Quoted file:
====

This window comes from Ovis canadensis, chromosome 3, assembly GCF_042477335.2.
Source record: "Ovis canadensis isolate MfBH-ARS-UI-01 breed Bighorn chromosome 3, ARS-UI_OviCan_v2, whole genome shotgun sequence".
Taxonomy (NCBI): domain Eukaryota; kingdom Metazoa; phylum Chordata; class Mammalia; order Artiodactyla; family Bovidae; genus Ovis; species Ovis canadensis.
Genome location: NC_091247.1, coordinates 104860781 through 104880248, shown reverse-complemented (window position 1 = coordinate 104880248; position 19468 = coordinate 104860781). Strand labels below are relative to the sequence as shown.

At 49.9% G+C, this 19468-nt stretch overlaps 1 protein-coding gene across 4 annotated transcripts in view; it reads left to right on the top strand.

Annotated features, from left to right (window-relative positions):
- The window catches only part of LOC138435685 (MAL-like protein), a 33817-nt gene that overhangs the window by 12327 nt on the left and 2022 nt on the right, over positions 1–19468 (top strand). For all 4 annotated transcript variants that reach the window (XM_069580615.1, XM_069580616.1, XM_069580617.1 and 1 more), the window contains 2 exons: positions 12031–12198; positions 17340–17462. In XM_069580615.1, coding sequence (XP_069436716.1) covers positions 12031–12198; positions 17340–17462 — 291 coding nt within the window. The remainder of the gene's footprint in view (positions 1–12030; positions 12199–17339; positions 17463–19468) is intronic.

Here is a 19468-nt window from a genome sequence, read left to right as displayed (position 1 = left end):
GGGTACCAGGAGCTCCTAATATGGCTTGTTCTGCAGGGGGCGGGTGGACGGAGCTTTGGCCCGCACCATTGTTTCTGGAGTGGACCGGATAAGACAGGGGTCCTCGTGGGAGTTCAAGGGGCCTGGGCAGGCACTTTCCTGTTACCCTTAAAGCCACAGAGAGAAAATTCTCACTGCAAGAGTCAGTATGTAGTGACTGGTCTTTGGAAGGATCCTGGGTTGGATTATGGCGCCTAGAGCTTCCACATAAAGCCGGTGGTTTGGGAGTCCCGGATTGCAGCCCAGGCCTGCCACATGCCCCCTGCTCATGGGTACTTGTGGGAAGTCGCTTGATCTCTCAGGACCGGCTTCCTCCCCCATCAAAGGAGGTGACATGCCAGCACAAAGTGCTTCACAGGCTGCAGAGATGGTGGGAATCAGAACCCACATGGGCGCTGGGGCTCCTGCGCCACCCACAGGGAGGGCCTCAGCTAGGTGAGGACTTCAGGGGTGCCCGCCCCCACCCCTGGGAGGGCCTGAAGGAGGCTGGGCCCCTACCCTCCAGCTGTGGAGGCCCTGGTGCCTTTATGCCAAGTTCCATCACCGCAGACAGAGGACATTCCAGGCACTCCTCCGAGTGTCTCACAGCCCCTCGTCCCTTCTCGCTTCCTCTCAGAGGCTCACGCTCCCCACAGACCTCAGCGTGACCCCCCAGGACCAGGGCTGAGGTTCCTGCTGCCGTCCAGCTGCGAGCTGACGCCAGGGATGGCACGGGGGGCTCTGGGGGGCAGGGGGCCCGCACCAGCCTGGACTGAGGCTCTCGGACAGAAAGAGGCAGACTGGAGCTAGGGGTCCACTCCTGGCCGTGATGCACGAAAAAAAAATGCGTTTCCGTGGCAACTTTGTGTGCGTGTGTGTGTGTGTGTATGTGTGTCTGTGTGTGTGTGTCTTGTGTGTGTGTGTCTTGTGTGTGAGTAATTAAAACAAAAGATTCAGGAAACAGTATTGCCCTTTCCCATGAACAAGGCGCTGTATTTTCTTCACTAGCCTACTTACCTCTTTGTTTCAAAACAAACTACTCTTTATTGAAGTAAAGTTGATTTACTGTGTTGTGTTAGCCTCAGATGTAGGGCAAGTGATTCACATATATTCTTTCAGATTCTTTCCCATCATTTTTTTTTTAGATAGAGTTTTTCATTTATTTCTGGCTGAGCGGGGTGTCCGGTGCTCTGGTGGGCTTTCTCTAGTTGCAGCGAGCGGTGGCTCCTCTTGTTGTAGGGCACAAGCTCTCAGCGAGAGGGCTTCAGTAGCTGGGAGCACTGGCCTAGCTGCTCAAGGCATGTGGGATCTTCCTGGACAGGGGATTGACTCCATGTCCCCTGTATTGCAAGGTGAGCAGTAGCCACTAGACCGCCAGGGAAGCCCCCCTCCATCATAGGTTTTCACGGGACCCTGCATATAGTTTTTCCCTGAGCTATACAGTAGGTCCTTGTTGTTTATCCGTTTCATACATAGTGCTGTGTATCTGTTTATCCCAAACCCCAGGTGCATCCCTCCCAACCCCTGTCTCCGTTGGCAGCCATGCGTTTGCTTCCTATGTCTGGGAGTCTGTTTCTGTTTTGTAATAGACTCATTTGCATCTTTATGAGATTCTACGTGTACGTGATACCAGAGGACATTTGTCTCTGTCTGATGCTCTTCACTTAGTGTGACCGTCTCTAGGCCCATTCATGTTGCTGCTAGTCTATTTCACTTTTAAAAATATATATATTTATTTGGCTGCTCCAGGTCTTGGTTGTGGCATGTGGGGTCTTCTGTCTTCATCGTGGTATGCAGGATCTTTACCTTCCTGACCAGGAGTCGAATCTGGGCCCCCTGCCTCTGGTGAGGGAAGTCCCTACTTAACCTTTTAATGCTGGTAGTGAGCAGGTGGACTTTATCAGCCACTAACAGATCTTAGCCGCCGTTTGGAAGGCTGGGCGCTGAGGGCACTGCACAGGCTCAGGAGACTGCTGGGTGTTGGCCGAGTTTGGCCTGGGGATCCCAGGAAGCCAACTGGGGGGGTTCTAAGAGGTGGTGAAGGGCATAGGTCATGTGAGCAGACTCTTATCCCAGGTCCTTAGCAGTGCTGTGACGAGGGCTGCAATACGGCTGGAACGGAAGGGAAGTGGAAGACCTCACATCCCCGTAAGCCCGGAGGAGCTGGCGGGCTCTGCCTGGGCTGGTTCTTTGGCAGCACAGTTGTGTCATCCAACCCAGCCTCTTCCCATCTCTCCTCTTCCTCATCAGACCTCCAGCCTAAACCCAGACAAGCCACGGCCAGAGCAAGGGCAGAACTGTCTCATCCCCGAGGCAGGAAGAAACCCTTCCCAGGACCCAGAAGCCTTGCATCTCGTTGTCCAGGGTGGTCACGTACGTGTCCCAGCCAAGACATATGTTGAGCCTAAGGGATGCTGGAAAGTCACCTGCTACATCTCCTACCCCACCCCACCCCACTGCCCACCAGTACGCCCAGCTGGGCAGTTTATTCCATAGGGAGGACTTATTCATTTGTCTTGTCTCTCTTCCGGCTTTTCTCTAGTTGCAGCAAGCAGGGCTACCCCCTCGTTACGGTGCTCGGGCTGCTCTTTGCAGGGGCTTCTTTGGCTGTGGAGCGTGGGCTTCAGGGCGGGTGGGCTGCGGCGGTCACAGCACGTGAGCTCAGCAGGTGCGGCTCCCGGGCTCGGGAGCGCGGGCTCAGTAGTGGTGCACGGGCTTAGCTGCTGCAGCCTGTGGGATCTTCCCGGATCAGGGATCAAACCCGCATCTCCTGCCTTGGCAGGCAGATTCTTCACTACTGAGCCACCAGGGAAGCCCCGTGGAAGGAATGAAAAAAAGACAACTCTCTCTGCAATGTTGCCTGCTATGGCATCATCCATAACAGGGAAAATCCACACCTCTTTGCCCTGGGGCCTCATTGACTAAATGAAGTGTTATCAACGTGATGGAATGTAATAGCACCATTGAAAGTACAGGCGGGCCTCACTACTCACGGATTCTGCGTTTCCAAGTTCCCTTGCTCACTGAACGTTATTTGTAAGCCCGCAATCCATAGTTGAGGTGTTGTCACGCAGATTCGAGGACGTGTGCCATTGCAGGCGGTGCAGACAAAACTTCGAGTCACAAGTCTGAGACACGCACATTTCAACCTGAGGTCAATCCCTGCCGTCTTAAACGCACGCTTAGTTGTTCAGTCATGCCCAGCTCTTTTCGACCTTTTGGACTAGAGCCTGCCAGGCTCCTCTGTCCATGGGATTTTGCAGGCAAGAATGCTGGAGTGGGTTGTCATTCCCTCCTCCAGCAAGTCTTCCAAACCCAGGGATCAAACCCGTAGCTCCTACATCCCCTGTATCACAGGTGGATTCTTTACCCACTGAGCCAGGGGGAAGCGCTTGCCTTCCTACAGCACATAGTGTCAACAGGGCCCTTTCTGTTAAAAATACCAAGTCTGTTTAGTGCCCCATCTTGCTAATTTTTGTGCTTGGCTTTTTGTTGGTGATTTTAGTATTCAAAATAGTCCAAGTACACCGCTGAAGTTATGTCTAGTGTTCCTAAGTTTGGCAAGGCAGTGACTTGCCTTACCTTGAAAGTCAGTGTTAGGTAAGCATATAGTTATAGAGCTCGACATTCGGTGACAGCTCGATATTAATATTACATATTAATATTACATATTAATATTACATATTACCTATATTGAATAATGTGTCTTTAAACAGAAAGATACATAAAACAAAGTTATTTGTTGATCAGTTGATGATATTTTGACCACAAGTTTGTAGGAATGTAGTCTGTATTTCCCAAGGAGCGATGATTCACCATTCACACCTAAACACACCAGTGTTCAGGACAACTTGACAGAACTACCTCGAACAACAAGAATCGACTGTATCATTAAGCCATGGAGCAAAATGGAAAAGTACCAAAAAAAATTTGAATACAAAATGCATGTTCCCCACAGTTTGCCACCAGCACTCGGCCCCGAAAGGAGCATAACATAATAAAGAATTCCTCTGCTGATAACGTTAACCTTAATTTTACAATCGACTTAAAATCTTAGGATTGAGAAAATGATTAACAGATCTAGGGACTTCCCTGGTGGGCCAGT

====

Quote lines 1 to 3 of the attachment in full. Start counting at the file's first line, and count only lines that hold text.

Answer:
This window comes from Ovis canadensis, chromosome 3, assembly GCF_042477335.2.
Source record: "Ovis canadensis isolate MfBH-ARS-UI-01 breed Bighorn chromosome 3, ARS-UI_OviCan_v2, whole genome shotgun sequence".
Taxonomy (NCBI): domain Eukaryota; kingdom Metazoa; phylum Chordata; class Mammalia; order Artiodactyla; family Bovidae; genus Ovis; species Ovis canadensis.